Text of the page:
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It used to be that a restaurant’s design wasn’t essential to the overall success of the business. Yes, “atmosphere,” has always been a factor in restaurant criticism and there have been some extraordinary and inspiring outliers, but restauranteurs of the past didn’t necessarily agonize over coming up with a unique look or small décor details. For the most part, as long as the place looked nice (and clean) and there were chairs to sit in and tables to eat at, everything was copacetic.
And then social media came along.
Over the last decade, interior design has taken center stage at even the most casual of restaurants in Calgary and around the world, with the names of local design firms carrying as much cache as that of the chef. Admittedly, this mindset has spawned silly details like Instagram walls and nonsensical neon signs and murals, but when done right, high-concept design is worth the investment when it comes to establishing mood and theme.
Take The Lodge, a new mountain recreation-themed restaurant that just opened in West Hillhurst, in time for Canada Day. The restaurant sits on the main floor below the Royal Canadian Legion Branch #264 in what used to be the 1918 Tap and Table, which closed when the Legion sold the building earlier this year. The restaurant is now owned and operated by a group of industry professionals who knew their first step in ensuring the new restaurant’s success was to come up with a good concept that could transform the warehouse-like room into something cozy and inviting.
The solution was to hire designers Way of Normal, a new hospitality-specific firm staffed with professionals who have drawn up some of Calgary’s most striking restaurants. The restaurateurs had already come up with the name “The Lodge,” which informed a swish mountain getaway look complete with ample wood paneling, hot tub-style booths, a shockingly realistic-looking faux fireplace, a little bit of taxidermy, and retro knickknacks scattered throughout. The 184-person capacity room feels scaled down thanks to design tricks that make the floor look higher and the ceiling lower, while also striking just the right balance between hipster chic and the kind of traditional room Legion members (who receive a discount) should find familiar and comforting.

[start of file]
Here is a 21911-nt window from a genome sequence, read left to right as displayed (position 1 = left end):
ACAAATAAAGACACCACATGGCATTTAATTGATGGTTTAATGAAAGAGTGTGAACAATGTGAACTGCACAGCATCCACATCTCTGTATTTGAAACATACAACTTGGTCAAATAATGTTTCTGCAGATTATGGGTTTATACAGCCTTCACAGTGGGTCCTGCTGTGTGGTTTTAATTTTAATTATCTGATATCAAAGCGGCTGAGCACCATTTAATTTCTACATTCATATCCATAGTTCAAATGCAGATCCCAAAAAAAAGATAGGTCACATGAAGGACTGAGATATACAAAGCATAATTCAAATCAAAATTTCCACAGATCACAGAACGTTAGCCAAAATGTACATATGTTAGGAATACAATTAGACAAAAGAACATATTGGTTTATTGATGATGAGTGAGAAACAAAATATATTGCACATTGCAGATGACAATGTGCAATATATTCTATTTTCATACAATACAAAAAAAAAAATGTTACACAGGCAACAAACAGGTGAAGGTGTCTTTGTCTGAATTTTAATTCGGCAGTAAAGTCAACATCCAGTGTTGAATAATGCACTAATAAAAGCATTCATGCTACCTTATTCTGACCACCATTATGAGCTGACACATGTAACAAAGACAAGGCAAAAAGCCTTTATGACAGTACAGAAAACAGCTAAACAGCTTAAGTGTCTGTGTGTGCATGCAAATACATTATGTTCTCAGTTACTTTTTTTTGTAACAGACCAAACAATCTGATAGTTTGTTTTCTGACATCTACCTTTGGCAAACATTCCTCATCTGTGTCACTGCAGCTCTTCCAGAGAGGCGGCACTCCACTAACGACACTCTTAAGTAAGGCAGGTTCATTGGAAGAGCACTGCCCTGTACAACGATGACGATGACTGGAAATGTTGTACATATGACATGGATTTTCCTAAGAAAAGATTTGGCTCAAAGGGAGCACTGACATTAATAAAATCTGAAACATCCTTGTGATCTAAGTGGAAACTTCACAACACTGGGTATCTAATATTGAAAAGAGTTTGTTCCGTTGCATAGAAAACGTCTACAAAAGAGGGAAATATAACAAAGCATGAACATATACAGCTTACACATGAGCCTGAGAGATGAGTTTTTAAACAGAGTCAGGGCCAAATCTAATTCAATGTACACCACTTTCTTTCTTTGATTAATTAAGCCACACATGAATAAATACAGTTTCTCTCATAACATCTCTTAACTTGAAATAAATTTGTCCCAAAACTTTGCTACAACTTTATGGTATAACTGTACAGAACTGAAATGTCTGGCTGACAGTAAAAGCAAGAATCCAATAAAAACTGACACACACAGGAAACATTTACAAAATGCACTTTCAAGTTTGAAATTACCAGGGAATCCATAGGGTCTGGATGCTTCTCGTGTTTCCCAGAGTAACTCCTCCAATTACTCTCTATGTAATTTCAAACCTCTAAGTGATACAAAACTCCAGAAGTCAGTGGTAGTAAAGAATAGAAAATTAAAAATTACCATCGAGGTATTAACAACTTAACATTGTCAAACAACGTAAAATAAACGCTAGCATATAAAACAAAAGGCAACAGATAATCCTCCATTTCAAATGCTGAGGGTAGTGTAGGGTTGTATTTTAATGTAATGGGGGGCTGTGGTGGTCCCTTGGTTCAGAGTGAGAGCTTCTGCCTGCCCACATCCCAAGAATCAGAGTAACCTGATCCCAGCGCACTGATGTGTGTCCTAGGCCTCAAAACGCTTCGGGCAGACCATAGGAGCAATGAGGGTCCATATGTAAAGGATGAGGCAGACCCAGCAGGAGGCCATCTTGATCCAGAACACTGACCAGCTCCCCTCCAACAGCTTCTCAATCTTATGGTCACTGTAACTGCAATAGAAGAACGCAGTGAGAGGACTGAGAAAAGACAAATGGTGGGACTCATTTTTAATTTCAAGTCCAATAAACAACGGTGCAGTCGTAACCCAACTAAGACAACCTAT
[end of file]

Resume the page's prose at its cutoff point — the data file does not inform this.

“We have the opportunity to become a local hangout for people in West Hillhurst,” says Chad McCormick, one of the restaurant’s co-owners. “This neighborhood is very family-friendly and we’re already noticing people seeing neighbors they haven’t seen for a long time here. It’s very quickly becoming a place for local people to meet up.”
For the food, rather than pushing things over the top with a kitschy mountain-style menu, The Lodge opted for a pleasing collection of dishes suitable for a neighborhood family restaurant. It’s Canadiana in the sense that the menu offers a multi-cultural array of inspiration, with appetizers like the on-theme beer cheese fondue for two ($22) and flavourful bites like Korean-style dry ribs with a gochujang honey sauce ($18) and a ponzu-marinated tuna stack served with wonton crisps ($21). The entrees fall into the “well-executed favourites” category, with handhelds like smash burgers ($22) and Rueben sandwiches ($22) as well as a flavourful Hunan chicken bowl ($22) and wild mushroom rigatoni with garlic bread ($23).
Those hot tub barrel booths and the room’s chic table-height bar both deserve a classic cocktail and The Lodge delivers with a surprisingly long list of mixed drinks, many incorporating smokiness to fit with that woodsy theme. The Lodge also offers a weekly “apres hour” afternoon happy hour and weekend brunch.
The Lodge is located at 1918 Kensington Road NW And can be reached at 587-352-1918 or through the lodge1918.com.
Speaking of food that speaks to the beauty of our country, renowned chef and cookbook author Shane Chartrand has joined the team at the Maple Leaf restaurant in Banff as co-executive chef. The best way to get a taste of Chartrand’s signature culinary style is to order from a new feature menu he’s created to honor his own Indigenous culture and traditions as well as the Indigenous history of the Banff townsite, which sits on Treaty 7 territories.
The menu, designed to be ordered a la carte, includes exquisitely prepared dishes like a cinnamon-cured salmon appetizer with honey and birch glazed carrots and pumpkin seeds ($24), an 8-ounce piece of bison tenderloin with house applesauce, root vegetables, and potatoes ($80), cornmeal-crusted rainbow trout with wilted wild onions and deviled eggs ($45). For dessert, there is a huckleberry galette ($14), made with a recipe handed down from Chartrand’s father’s family.
“Indigenous culinary experiences showcase the deep connection between food, culture, and the land, providing visitors with an authentic taste of local cuisine,” Chartrand says. “The menu and my presence at The Maple Leaf provide a positive space to experience my food and tradition as feasts are a part of ceremonies, mindsets, and overall joy.”
The Maple Leaf is at 137 Banff Ave. in Banff. For more information or to see Chartrand’s full feature menu, visit banffmapleaf.com.
Elizabeth Chorney-Booth can be reached at [email protected]. Follow her on Instagram at @elizabooth.